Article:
Mueller maneuver

Mueller maneuver

(mū′lĕr)
Inspiration against a blocked upper airway, a maneuver that generates negative pressure within the thorax. The Mueller maneuver can be performed voluntarily, by trying to suck air into the lungs with the mouth closed and the nostrils pinched. It also occurs spontaneously during obstructive sleep apnea when a person with an occluded airway struggles to breathe.
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We thank Silva, Durigan, and Cipriano for their comments regarding our conclusions that repeated-sprint cycling does not induce respiratory muscle fatigue and that the POWERbreathe[R] S-Index is a moderately reliable, but not equivalent, measure of MIP determined during a Mueller maneuver.
We therefore retain our view that the POWERbreathe[R] SIndex is a moderately reliable, but not equivalent, measure of MIP determined during a Mueller maneuver.
The Mueller maneuver is currently the gold standard for measuring MIP and several authors have demonstrated its validity and reliability (Hamnegard et al.
While the POWERbreathe[R] S-index cannot measure an individual's true MIP, we hypothesize that the POWERbreathe[R] S-index can offer a reliable alternate measure of respiratory muscle fatigue to the gold-standard technique, the Mueller maneuver.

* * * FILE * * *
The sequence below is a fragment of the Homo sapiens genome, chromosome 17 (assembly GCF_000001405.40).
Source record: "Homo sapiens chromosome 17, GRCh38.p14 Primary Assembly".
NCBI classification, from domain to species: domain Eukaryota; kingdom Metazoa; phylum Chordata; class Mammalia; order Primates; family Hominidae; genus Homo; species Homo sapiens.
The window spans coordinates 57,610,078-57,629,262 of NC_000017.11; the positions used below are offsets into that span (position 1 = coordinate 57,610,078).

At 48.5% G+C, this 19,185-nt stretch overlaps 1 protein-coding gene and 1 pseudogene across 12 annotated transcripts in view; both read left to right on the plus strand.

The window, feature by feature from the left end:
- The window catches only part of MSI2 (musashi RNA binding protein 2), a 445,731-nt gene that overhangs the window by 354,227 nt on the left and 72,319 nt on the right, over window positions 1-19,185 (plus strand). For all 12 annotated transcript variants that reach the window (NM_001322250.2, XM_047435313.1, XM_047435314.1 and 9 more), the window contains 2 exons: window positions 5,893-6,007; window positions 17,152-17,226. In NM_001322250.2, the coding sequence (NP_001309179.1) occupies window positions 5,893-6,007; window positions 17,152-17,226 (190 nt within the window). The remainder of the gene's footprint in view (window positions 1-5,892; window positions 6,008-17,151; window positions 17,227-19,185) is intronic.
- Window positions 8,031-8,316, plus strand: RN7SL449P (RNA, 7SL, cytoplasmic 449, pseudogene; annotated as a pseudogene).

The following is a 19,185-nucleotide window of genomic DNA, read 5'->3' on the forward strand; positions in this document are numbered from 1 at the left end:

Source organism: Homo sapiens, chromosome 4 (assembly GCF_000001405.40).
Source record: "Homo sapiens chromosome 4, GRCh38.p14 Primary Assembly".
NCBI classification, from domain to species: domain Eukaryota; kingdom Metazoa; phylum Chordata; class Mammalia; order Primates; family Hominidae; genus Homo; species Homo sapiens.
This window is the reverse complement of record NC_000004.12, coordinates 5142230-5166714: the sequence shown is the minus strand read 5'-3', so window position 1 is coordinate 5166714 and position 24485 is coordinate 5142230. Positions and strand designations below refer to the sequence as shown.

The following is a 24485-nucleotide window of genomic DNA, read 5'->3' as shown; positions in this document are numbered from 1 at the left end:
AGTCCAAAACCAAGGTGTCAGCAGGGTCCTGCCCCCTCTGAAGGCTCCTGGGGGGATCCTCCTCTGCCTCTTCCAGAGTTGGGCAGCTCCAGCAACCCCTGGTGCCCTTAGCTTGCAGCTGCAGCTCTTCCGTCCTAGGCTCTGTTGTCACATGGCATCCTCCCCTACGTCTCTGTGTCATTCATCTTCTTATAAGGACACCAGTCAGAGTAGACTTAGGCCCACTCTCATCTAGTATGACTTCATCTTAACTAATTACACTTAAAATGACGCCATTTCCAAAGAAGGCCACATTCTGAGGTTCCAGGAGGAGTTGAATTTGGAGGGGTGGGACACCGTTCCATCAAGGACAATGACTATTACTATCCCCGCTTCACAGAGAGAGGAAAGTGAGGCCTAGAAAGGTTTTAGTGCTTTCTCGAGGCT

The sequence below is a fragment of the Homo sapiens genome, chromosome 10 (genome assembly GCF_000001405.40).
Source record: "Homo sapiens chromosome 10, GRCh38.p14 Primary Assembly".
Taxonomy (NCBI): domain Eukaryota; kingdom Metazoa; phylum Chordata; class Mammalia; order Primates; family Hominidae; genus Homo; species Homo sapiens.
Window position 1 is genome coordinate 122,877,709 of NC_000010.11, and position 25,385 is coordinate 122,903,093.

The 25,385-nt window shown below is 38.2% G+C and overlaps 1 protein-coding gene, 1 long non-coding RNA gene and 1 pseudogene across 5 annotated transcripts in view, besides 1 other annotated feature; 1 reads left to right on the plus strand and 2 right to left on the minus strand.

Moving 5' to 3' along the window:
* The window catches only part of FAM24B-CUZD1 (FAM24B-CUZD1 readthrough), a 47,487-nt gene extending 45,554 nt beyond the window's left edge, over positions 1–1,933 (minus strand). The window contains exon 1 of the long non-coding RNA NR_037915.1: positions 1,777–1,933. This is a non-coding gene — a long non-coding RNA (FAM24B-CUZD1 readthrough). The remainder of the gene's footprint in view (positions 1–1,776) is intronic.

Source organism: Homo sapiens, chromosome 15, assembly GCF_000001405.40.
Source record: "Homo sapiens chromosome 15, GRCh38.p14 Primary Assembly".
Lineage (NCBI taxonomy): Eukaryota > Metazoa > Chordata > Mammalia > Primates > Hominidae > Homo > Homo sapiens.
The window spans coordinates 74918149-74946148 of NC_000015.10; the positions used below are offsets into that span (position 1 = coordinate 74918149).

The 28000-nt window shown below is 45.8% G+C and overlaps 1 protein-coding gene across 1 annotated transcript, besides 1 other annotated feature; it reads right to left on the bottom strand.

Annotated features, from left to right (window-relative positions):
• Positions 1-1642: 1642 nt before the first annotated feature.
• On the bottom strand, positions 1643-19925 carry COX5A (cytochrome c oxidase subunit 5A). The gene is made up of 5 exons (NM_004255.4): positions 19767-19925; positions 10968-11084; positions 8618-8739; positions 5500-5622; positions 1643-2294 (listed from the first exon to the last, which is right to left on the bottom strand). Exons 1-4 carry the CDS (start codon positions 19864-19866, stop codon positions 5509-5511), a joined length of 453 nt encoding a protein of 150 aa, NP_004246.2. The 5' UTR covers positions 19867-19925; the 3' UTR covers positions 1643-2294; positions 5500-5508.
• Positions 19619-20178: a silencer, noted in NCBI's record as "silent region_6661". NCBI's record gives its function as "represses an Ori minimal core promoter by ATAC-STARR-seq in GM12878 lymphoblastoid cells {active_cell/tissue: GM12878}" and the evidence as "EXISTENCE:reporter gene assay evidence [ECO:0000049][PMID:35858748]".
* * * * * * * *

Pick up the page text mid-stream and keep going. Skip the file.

During Session 2, six maximal inspiratory breathing maneuvers were performed; three trials using the POWERbreathe[R] and three trials of the Mueller maneuver.
MIP was assessed on a custom-made Manometer by performing the Mueller maneuver immediately before and after the repeated-sprint protocol.
A fully factorial ANOVA with repeated-measures for trial and day was used to compare S-Index values across all six trials for the POWERbreathe[R] while a simple 1-way repeated measures ANOVA was used to determine differences in MIP values across three trials for the Mueller maneuver.
The change in mean and typical error for MIP obtained during the Mueller maneuver calculated for Trial 1 and Trial 2 (trial-to-trial) was 1.
ATS acceptability criteria for DLCO are that the inspired volume be at least 90% of the largest previously measured vital capacity, that it be inhaled in less than 4 seconds (most subjects will do it in two seconds); that there be a stable 9-11 second breath hold with no evidence of leaks and no Valsalva or Mueller maneuvers.